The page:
by James Wright
When poets refer to other great works, people, and events, it’s usually not accidental. Put on your super-sleuth hat and figure out why.
Why are the ponies in "A Blessing" referred to specifically as "Indian ponies"? The term refers to a particular breed—a small hardy horse of North America that sometimes has black and white markings (like those of the pony in the poem). This may be the only meaning the poet intended.
But as soon as the word "Indian" enters the poem, it's kind of hard to get the word out of your mind, and James Wright must have known that. So he probably wouldn't hold it against us if we explore the possibility of an historical allusion to Native Americans in this poem. Plus, a number of his other poems, such as "I Am a Sioux Brave, He Said in Minneapolis," do contain explicit references to Native American culture.
During the eighteenth and nineteenth centuries, expanding European-American populations forced Native American tribes from their homelands. In this context, "barbed wire" (7) suggests the imposition of European notions of privately-owned land, as the western prairies were carved up into private farms and ranches. The sharpness of the barbed wire also connotes pain and violence, bringing to mind armed conflicts, brutal confinement, and forced relocation of Native Americans.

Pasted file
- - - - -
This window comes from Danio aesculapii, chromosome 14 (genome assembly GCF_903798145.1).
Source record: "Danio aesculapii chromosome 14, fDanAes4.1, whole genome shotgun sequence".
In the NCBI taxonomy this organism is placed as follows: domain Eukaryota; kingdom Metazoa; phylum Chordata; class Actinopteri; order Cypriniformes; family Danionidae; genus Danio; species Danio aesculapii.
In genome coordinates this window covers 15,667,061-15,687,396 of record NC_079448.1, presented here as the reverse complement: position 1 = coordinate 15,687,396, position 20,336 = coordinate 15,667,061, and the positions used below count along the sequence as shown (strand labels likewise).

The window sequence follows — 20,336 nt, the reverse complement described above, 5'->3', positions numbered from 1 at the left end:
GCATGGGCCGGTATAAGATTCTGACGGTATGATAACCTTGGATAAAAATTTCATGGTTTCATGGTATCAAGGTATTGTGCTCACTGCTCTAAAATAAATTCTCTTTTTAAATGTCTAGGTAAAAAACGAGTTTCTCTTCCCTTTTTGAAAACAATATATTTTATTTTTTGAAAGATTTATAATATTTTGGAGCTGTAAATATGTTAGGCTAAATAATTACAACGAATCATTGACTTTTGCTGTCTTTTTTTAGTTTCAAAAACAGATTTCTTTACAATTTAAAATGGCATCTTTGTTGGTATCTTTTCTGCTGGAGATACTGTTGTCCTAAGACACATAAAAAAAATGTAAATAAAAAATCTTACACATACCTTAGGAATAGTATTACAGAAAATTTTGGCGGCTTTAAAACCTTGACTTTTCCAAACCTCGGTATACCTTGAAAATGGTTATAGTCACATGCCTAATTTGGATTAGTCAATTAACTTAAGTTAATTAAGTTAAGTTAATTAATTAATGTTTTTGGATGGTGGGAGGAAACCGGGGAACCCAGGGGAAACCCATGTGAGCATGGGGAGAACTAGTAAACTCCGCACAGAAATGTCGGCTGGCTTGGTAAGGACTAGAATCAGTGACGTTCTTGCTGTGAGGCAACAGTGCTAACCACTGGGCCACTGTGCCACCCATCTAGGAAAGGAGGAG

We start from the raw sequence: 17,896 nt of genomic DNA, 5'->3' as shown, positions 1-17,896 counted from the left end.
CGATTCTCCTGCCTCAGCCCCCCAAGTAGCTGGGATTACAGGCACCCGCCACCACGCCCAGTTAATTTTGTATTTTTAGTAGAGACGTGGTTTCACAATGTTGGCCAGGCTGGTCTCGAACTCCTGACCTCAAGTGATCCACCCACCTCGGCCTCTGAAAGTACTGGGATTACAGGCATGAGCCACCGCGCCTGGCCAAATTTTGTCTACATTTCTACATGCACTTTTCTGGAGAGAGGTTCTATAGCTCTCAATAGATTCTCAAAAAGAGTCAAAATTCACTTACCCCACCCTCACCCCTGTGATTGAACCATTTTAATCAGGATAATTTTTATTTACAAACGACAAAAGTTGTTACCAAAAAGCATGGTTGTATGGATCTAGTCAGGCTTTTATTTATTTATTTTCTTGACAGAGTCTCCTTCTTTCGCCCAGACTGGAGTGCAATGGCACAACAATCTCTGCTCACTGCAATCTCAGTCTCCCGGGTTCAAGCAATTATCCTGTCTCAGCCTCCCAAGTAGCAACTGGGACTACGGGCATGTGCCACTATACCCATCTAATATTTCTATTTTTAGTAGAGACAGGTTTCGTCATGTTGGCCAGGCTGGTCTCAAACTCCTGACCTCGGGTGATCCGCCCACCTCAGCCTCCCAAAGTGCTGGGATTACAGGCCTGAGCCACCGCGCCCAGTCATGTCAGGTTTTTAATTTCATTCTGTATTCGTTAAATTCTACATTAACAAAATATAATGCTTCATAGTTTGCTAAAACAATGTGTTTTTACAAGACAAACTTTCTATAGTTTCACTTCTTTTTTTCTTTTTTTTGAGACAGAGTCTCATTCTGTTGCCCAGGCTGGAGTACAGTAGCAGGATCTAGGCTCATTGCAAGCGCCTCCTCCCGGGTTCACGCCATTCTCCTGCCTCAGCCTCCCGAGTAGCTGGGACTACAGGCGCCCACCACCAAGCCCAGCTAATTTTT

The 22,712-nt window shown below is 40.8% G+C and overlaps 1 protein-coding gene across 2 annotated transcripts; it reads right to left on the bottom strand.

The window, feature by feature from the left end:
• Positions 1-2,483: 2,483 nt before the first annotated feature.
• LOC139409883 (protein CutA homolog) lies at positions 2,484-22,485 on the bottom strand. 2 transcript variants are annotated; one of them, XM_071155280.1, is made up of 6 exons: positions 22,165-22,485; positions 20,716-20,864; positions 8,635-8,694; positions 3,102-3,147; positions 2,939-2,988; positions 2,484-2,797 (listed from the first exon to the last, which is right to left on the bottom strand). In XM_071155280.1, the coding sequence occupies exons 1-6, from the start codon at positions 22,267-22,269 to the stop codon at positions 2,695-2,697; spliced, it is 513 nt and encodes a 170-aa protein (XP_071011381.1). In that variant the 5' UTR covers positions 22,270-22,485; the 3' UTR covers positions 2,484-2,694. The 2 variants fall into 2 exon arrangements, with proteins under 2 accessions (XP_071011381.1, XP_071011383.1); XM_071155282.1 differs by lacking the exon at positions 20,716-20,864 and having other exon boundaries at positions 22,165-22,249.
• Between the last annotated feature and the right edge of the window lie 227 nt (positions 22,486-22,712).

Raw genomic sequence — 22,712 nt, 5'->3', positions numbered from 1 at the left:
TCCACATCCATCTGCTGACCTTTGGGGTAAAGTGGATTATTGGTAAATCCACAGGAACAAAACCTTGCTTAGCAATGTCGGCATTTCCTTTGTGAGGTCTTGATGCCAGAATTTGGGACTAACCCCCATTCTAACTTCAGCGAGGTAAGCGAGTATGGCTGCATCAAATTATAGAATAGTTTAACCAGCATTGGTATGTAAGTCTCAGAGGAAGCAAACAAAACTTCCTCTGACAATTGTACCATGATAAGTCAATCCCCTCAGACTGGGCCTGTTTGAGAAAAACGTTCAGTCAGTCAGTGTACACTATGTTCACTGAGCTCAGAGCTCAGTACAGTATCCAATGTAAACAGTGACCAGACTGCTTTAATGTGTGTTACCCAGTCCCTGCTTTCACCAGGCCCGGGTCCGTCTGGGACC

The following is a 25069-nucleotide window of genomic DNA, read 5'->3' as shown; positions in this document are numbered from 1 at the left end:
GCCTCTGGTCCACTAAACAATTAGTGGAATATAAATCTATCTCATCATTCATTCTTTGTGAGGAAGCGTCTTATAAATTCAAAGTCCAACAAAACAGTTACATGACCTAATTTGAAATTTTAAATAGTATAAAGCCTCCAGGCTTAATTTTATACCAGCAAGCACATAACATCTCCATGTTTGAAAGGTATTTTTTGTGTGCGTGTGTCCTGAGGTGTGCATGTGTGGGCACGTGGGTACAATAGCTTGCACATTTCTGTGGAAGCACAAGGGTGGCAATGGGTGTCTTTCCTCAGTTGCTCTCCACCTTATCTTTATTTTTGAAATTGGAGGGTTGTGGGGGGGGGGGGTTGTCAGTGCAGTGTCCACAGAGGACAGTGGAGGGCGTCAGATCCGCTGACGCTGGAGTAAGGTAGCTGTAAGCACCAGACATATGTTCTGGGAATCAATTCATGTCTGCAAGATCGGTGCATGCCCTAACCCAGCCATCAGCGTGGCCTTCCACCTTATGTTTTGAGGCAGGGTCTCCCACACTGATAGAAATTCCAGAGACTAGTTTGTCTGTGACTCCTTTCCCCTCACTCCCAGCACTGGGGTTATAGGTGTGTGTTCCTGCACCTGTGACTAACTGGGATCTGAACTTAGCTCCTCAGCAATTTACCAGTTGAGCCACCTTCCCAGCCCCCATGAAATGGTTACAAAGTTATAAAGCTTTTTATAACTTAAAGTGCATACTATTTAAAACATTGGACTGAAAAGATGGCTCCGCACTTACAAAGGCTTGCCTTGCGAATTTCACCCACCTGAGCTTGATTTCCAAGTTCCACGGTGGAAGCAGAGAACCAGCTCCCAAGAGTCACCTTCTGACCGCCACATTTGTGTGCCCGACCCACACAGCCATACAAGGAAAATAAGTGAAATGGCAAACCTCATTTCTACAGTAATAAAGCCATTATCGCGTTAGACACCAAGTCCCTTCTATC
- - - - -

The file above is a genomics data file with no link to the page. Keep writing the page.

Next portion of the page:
In line 19, the speaker refers to the "wild" mane of the Indian pony. In this context, the word "wild" may remind you not only of the Wild West, but also of positive ideas associated with wilderness, such as the beauty of a pristine landscape. Wilderness can also imply freedom from the constraints of urban society—the kind of freedom, perhaps, that we often associate with the Native Americans' traditional way of life.
So are you buying any of this? Maybe you think these shout-outs to Native Americans are plausible. But what does any of this have to do with the situation described in the poem?
Let's not forget that this poem is called "A Blessing" (see the "Title" section for more on this). In the poem, the speaker moves from an urban world (the highway) to the more "wild" setting of the pasture, where contact with an Indian pony appears to trigger a mystical vision. Native American traditions include belief in a spiritual power that connects all things, including people, ponies, and plants. From this perspective, breaking into blossom might make perfect sense!